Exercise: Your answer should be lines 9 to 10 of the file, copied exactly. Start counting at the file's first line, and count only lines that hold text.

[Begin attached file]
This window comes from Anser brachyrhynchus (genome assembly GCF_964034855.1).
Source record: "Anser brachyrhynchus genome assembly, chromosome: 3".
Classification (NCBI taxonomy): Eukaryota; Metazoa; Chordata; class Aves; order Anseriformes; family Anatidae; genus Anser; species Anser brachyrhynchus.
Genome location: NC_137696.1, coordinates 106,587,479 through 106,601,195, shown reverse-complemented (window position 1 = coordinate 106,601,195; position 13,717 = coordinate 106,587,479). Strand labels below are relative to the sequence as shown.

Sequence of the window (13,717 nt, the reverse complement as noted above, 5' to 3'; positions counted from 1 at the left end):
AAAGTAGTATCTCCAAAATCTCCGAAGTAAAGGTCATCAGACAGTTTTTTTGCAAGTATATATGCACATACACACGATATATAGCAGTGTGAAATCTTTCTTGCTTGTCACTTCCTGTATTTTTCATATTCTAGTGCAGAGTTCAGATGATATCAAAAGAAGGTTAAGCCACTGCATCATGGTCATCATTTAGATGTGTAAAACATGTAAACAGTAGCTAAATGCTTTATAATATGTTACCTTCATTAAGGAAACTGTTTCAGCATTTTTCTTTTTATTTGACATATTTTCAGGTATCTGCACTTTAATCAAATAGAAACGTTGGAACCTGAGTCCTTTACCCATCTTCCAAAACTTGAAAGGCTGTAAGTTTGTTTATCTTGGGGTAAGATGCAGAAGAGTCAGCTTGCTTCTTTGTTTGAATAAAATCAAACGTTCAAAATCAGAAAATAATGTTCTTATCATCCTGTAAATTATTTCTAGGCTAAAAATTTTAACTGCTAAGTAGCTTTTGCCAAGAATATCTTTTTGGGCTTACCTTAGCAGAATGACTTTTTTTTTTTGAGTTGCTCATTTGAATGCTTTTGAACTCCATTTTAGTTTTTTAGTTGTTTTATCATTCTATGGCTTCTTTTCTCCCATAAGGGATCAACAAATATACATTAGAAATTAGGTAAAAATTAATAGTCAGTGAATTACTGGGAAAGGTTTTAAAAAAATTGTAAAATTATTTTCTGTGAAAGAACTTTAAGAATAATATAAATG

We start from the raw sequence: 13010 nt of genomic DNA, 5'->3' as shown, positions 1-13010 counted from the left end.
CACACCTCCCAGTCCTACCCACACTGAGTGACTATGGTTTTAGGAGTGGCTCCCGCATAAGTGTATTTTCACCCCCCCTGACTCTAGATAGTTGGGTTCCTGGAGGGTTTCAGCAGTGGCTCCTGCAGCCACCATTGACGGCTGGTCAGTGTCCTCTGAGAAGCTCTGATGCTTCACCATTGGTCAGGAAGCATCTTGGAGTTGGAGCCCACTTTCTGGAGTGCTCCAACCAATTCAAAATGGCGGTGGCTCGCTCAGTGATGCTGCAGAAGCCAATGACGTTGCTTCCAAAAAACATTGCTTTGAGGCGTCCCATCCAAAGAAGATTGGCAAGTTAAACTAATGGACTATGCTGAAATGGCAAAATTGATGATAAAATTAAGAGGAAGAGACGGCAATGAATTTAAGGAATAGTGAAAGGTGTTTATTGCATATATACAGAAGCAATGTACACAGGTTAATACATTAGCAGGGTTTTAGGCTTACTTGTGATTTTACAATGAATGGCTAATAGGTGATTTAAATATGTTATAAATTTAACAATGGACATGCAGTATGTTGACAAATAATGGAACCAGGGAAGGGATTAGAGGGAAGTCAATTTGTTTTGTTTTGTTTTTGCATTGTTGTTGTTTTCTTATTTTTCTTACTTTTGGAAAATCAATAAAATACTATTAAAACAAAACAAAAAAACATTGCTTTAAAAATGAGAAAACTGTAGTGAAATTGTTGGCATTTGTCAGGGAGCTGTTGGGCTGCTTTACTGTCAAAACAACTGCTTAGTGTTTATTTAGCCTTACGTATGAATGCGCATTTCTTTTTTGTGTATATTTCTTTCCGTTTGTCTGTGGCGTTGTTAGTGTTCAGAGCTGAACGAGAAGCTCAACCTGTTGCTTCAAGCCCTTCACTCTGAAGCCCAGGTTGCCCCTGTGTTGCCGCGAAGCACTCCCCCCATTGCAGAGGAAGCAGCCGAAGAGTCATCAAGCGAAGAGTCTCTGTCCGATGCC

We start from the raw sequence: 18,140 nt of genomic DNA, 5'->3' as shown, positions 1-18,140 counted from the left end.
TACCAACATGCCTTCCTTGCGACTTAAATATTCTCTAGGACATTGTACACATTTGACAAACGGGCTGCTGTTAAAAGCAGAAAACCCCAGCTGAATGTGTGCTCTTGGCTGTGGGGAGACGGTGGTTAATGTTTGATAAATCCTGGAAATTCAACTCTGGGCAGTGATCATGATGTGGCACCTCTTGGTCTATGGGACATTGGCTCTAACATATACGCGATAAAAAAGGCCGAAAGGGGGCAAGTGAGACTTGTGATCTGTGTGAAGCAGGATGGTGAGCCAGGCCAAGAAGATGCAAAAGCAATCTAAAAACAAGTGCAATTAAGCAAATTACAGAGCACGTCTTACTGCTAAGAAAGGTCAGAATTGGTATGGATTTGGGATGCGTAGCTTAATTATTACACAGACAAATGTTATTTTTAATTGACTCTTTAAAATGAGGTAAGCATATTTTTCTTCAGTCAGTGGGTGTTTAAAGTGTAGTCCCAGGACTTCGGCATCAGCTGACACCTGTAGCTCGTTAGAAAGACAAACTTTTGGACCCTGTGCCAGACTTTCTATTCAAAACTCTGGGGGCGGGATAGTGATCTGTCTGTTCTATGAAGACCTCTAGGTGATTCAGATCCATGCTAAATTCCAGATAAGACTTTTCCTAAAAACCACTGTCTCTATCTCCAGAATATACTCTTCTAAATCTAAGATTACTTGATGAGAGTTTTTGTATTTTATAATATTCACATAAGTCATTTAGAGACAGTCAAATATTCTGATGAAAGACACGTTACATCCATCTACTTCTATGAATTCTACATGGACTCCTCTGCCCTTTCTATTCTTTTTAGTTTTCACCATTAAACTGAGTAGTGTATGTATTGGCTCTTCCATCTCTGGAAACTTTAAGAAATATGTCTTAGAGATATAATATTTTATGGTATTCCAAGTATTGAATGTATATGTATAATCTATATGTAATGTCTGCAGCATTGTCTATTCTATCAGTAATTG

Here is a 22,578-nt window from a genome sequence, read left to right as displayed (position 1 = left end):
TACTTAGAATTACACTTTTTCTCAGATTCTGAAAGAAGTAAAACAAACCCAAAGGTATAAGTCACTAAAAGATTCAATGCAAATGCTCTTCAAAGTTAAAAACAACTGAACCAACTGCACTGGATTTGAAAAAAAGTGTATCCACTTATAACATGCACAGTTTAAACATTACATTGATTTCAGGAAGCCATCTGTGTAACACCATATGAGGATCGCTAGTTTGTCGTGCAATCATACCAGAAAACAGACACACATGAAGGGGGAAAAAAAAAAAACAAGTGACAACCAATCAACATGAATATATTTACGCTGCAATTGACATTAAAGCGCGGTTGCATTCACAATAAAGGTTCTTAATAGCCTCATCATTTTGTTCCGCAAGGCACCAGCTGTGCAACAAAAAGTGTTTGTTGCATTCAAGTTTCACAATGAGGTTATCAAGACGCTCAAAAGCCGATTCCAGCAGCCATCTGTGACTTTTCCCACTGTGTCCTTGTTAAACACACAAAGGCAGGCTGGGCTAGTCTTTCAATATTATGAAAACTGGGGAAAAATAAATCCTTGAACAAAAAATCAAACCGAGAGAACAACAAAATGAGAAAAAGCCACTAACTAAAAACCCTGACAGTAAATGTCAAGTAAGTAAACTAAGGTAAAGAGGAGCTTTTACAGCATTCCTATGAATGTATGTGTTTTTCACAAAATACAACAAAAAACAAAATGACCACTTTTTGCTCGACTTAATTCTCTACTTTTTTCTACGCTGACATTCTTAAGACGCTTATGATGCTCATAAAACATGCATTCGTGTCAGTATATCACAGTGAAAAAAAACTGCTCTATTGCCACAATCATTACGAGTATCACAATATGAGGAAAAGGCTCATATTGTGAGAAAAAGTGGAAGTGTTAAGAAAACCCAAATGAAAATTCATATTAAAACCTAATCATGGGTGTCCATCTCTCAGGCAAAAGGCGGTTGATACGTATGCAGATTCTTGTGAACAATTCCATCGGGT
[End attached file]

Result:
We start from the raw sequence: 18,140 nt of genomic DNA, 5'->3' as shown, positions 1-18,140 counted from the left end.
TACCAACATGCCTTCCTTGCGACTTAAATATTCTCTAGGACATTGTACACATTTGACAAACGGGCTGCTGTTAAAAGCAGAAAACCCCAGCTGAATGTGTGCTCTTGGCTGTGGGGAGACGGTGGTTAATGTTTGATAAATCCTGGAAATTCAACTCTGGGCAGTGATCATGATGTGGCACCTCTTGGTCTATGGGACATTGGCTCTAACATATACGCGATAAAAAAGGCCGAAAGGGGGCAAGTGAGACTTGTGATCTGTGTGAAGCAGGATGGTGAGCCAGGCCAAGAAGATGCAAAAGCAATCTAAAAACAAGTGCAATTAAGCAAATTACAGAGCACGTCTTACTGCTAAGAAAGGTCAGAATTGGTATGGATTTGGGATGCGTAGCTTAATTATTACACAGACAAATGTTATTTTTAATTGACTCTTTAAAATGAGGTAAGCATATTTTTCTTCAGTCAGTGGGTGTTTAAAGTGTAGTCCCAGGACTTCGGCATCAGCTGACACCTGTAGCTCGTTAGAAAGACAAACTTTTGGACCCTGTGCCAGACTTTCTATTCAAAACTCTGGGGGCGGGATAGTGATCTGTCTGTTCTATGAAGACCTCTAGGTGATTCAGATCCATGCTAAATTCCAGATAAGACTTTTCCTAAAAACCACTGTCTCTATCTCCAGAATATACTCTTCTAAATCTAAGATTACTTGATGAGAGTTTTTGTATTTTATAATATTCACATAAGTCATTTAGAGACAGTCAAATATTCTGATGAAAGACACGTTACATCCATCTACTTCTATGAATTCTACATGGACTCCTCTGCCCTTTCTATTCTTTTTAGTTTTCACCATTAAACTGAGTAGTGTATGTATTGGCTCTTCCATCTCTGGAAACTTTAAGAAATATGTCTTAGAGATATAATATTTTATGGTATTCCAAGTATTGAATGTATATGTATAATCTATATGTAATGTCTGCAGCATTGTCTATTCTATCAGTAATTG